The EGEM Network
Home Egalitarianism Empowerment Related Forum Links Contact

Egalitarianism


Treat everyone with equal regard

Clearly we cannot all be the same. People have different abilities and opportunities and may have legitimate authority over others. What this means is that, nevertheless, everyone should treat others with equal respect.

Equal is a difficult term. It has an exact binary meaning, either two things are equal or they are not. If we compare bags of flour what do we mean if we say that they are equal? Often it is that they weigh the same. But they could be unequal in other ways, e.g. the type of flour or how fine it is. So when we say two things are equal we need to be clear about what aspect of them is equal.

People are immensely complicated and if we compare two people there are many ways in which they could be equal, and in most other ways they will be different. Indeed we could say that the one way in which people could be said to be equal is that they are equally complicated.

This diversity is an important trait in people and of why we are successful as a species. If our environment becomes, say, too cold we do not die out as some species do, we put clothes on. Whatever problems we are faced with different people will come along with different abilities and ideas so that, collectively, we come up with good solutions. All individual people are valuable.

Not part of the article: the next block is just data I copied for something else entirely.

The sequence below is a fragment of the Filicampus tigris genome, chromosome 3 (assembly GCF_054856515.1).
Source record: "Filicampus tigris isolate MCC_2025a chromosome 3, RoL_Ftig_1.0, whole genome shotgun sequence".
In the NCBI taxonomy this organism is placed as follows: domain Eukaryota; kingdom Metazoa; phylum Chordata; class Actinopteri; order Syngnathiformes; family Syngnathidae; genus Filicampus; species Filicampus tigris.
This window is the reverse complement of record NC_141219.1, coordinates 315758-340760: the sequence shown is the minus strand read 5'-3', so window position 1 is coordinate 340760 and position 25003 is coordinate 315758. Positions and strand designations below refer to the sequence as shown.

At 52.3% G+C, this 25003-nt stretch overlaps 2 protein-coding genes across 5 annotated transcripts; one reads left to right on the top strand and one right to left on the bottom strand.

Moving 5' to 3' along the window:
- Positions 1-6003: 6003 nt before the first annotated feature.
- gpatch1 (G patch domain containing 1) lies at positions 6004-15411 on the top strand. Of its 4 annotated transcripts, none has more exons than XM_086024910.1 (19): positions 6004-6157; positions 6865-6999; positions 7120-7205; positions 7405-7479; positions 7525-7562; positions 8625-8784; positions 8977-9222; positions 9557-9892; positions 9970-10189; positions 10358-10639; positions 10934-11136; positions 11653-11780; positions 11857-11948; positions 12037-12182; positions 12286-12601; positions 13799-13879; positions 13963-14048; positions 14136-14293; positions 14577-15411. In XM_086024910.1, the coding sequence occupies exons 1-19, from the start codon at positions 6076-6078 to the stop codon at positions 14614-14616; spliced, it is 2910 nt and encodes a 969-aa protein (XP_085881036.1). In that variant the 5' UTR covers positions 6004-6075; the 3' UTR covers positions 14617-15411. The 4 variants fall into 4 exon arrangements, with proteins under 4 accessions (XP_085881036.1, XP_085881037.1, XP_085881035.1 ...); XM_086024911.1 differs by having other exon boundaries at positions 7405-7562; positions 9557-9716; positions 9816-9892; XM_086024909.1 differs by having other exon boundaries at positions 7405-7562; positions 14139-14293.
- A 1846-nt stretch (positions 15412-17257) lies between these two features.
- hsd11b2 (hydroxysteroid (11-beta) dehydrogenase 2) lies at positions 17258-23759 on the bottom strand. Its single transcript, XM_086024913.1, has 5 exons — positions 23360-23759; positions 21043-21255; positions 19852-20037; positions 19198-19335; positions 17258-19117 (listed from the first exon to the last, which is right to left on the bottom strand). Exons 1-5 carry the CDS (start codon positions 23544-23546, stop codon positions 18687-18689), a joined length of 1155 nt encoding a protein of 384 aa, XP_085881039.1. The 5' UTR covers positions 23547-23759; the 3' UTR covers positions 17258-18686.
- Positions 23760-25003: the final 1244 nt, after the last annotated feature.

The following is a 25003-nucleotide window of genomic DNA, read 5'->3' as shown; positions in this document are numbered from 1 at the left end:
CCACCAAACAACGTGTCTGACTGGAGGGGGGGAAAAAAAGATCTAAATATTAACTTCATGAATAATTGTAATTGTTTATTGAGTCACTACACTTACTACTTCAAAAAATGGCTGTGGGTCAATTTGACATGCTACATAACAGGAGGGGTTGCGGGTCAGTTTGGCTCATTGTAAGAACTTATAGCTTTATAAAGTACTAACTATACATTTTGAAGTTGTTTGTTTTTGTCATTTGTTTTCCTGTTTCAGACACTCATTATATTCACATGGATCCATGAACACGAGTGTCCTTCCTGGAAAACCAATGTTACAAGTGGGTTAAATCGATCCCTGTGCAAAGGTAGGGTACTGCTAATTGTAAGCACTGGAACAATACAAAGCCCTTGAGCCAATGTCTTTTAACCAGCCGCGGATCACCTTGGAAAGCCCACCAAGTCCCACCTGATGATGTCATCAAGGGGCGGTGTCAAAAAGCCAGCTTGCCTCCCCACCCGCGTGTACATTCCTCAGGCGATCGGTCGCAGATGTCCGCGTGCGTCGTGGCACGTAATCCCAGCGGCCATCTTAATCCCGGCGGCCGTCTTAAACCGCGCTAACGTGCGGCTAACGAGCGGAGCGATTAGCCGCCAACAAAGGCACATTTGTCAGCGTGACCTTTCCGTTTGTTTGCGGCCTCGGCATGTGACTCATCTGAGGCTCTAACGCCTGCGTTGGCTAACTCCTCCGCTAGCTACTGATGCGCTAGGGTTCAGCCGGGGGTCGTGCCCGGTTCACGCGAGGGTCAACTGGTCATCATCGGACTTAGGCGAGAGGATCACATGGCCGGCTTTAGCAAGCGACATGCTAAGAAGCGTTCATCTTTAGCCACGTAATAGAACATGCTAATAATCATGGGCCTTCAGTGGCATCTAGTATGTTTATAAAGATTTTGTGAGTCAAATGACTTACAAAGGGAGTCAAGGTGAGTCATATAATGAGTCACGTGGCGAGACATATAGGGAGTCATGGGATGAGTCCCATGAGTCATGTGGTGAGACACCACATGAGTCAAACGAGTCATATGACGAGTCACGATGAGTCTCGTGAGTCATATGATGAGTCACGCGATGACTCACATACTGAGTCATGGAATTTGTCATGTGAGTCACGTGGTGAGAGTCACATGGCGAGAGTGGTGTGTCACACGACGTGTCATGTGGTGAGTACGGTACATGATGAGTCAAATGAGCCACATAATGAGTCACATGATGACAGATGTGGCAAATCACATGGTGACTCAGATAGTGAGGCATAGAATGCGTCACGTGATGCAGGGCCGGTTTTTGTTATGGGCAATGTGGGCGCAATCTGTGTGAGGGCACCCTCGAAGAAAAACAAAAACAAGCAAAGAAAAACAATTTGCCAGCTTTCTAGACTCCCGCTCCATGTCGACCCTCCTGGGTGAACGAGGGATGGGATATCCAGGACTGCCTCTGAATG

Some people focus on income and wealth as things that should be shared equally. But we have seen tat if we try to impose this other inequalities come out. We can end up, as George Orwell’s pigs put it: “All animals are equal but some animals are more equal than others.”

Instead, what this means, for example, is that if someone does something that we do not like we do not condemn them as a person, as being evil, a thug a low life or anything like that. Instead, while treating the person with respect, we try to decide, rationally, what is a good way of responding to what they have done.

If someone is appointed to make decisions in an organisation it does not make them a better person, their subordinates deserve equal respect. Regardless of race, colour or anything else that makes people different, everyone should be respected equally.

Reasons and excuses

It is important to make a distinction between the person and their behaviour.

If we could know enough, if we could be in someone’s shoes, we could always understand why someone does something. Often this has a lot to do with their circumstances and the actions of other people. This is about having empathy, though this can be difficult as it involves feeling what it would be like to be another person.

In general it can be argued that people only do what they feel like doing. Often that can work to some extent because an overwhelming feeling for many people is the need to conform. At other times it may be better for people to make rational choices, but that will only happen if they feel able to be rational.

On the other hand, a world in which people only act compulsively tends to go wrong. We need people to make rational choices and we hold people responsible for their choices.

In other words it is how people behave, their actions, that matter. So the maxim is to treat people with equal regard, to remember that there but for luck and fate go I, and to make our own choices as to how we respond.

So just because there are reasons that led to someone doing something bad, excusing them and not responding is not treating them with respect. It makes sense for them to be sanctioned in some way. But they are not a bad person, to be condemned indefinitely, they are someone who did something bad.


Updated 1st March 2022